Monday, January 03, 2005

Media bias

Take a look at this flyer from Westboro Baptist Church, exulting in the deaths of Swedish tourists in the tsunami. Then come back to hear me rant about media coverage of churches and academia.

Done? Okay. One one hand, there are lots of stories in the media about how evil and liberal academia is -- John Leo has hardly written about anything else in his weekly US News column for the last decade. On the other hand, you don't hear that many stories about how evil and conservative churches are.

(Of course, not all churches are conservative. There are lots of liberal Christians. Unitarians are awesome. And not all academics are liberal -- I remember Dan Bonevac telling hundreds of students that each time you use the death penalty, it saves 8 innocent lives. Religious schools and economics departments are conservative, while academic scientists and engineers are not too different from smart non-academics.)

Here's a part of the explanation why media coverage slants one way and not the other. A very large percentage of Americans are in regular contact with churches. A very small percentage of Americans are in regular contact with colleges. While many people went to college, lots of them aren't there anymore and some went during the 1960s when everyone was a hippie. So if you say that insane leftish things are the norm at universities, people don't have access to counterevidence. But if you tried to spin a story that evil and hateful behavior like the flyer above is the norm at churches, lots of people would be aware of the counterevidence. Their churches don't say things like that! Readers would be angry and there would be nasty letters to the editor. So those stories don't get written.


Mary said...

Most conservative churches would probably acknowledge that Westboro represents the fringes of the lunatic fringe and that its message is abhorrent. That aside, some people are aware of churches both because they may have participated in them (willingly or unwillingly) and because churches are in the business of outreach.(However, many non-Christians and even Christians are still unaware of the range and diversity of doctrine, attitudes,etc.) Academia seems more insular, perhaps because many of its participants do not feel the need to explain or defend their positions to the hoi polloi unless there is a pesky lawsuit (e.g. U-M and affirmative action). Even though academia increasingly reaches out to bring more people into its fold, once there, it appears a bit clannish to the casual observer.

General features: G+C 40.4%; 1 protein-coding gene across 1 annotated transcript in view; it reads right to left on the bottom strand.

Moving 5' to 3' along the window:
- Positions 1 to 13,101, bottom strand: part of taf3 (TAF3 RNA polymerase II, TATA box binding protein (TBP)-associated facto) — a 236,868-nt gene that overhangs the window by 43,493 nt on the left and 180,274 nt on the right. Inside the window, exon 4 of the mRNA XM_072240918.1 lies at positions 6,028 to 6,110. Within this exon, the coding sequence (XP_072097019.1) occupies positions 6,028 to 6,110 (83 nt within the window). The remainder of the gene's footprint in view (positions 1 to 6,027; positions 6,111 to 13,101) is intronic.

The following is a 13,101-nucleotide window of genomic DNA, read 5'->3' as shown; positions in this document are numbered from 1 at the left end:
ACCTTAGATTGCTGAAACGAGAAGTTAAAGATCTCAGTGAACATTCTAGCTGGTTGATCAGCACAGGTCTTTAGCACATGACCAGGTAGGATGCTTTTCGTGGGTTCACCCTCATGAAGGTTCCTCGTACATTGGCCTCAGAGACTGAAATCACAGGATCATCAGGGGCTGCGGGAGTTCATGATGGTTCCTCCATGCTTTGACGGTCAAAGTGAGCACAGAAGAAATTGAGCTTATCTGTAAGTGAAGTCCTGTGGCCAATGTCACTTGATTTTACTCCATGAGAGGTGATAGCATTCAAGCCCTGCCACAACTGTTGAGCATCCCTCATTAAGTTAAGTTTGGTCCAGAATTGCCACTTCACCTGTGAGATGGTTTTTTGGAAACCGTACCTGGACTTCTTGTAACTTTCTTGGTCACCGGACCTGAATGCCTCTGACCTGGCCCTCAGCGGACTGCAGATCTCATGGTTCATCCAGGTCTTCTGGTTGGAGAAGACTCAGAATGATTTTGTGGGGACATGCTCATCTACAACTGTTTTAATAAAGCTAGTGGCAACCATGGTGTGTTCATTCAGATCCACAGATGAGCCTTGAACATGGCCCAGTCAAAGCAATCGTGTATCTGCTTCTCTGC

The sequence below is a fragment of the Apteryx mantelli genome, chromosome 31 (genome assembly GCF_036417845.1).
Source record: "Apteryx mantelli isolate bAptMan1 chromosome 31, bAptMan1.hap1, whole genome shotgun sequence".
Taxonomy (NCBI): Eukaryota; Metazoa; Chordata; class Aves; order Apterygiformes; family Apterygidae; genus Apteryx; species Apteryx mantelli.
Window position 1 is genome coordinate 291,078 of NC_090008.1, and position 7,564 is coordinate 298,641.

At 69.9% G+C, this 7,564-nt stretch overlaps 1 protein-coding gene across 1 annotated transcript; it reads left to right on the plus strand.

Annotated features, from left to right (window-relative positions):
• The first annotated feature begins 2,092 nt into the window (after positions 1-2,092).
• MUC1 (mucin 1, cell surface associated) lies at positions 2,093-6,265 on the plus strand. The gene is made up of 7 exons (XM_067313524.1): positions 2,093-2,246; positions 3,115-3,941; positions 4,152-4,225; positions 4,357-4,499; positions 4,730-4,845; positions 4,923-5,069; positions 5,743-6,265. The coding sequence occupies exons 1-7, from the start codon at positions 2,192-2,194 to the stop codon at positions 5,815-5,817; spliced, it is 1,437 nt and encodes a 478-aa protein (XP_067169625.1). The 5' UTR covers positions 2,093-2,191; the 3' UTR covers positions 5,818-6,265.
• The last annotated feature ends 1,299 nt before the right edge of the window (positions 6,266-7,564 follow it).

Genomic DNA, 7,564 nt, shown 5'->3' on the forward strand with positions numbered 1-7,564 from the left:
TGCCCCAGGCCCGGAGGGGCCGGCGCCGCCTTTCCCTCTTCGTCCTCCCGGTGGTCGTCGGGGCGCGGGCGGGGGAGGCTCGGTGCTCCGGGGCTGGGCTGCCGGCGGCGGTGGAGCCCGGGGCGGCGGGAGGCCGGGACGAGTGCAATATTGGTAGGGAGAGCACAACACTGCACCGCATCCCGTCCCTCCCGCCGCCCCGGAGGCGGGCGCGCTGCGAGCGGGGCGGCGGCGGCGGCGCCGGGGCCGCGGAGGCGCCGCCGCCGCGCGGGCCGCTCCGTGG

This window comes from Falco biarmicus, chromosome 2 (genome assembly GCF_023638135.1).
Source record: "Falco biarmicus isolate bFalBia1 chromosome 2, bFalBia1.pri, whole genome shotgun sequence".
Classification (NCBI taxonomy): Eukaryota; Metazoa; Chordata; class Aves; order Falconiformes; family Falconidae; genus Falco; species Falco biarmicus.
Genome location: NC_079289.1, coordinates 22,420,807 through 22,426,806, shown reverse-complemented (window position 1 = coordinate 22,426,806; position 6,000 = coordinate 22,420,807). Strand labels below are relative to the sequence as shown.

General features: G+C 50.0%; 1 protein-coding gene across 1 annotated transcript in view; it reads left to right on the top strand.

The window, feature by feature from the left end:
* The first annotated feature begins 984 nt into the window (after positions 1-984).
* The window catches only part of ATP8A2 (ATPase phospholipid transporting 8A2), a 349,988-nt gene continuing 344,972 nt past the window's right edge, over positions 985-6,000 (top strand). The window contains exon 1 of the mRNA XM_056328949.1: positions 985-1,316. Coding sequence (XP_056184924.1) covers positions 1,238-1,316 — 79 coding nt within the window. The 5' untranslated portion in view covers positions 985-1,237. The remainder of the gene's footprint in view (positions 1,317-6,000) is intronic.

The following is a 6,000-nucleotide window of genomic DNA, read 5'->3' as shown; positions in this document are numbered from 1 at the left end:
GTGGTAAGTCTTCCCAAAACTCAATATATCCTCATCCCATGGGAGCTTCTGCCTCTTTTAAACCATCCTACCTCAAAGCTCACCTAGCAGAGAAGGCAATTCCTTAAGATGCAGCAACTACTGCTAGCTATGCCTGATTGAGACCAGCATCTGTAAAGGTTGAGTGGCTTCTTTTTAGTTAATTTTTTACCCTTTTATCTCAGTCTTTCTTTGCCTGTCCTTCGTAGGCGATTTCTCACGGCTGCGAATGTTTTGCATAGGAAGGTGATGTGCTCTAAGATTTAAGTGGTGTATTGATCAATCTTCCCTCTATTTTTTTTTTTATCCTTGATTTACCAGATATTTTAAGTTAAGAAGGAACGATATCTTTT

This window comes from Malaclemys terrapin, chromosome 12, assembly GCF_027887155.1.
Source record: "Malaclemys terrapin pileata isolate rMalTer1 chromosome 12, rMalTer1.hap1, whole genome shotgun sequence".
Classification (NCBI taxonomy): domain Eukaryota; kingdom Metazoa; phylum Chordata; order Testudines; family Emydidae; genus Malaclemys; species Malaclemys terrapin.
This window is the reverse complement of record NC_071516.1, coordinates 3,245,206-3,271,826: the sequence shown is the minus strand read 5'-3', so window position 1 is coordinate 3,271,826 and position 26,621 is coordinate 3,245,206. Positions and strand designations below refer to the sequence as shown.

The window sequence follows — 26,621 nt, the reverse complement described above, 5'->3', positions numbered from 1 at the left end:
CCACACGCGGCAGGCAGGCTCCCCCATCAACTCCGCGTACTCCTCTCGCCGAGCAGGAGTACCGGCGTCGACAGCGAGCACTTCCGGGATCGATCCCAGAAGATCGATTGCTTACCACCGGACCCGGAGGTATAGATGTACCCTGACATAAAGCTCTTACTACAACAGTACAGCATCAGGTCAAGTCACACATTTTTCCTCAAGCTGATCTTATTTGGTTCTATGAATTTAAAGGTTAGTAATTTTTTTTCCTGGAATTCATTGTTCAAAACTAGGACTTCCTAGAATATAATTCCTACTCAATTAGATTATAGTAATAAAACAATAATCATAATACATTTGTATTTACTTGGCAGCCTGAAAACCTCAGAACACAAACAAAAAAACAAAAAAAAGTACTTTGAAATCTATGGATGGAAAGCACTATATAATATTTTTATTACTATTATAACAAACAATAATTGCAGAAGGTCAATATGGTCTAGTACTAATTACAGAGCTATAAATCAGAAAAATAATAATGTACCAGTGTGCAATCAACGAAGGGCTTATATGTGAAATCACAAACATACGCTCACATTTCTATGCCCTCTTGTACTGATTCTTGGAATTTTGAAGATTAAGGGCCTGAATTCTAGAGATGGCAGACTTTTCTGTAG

Furthermore,its very nature is elitist at some level. You have to be "accepted." If you choose to stay in that world, you have to continue to be "accepted" into ever-shrinking openings. Maybe if the powers-that-be looked for more opportunities to take its multiple messages to more of the people (rather than just broadening the range of folks it chooses to invite in), there would be less misunderstanding.
For example,I recall that sometimes when a scholar had written a pretty decent book "for the masses", some of my instructors/professors would sometimes be borderline apologetic for using it as a text in their classes. The academic world creates some of its own public relations problems.

Joaquin Cassara said...

This is very informative. I hope to see more in the near future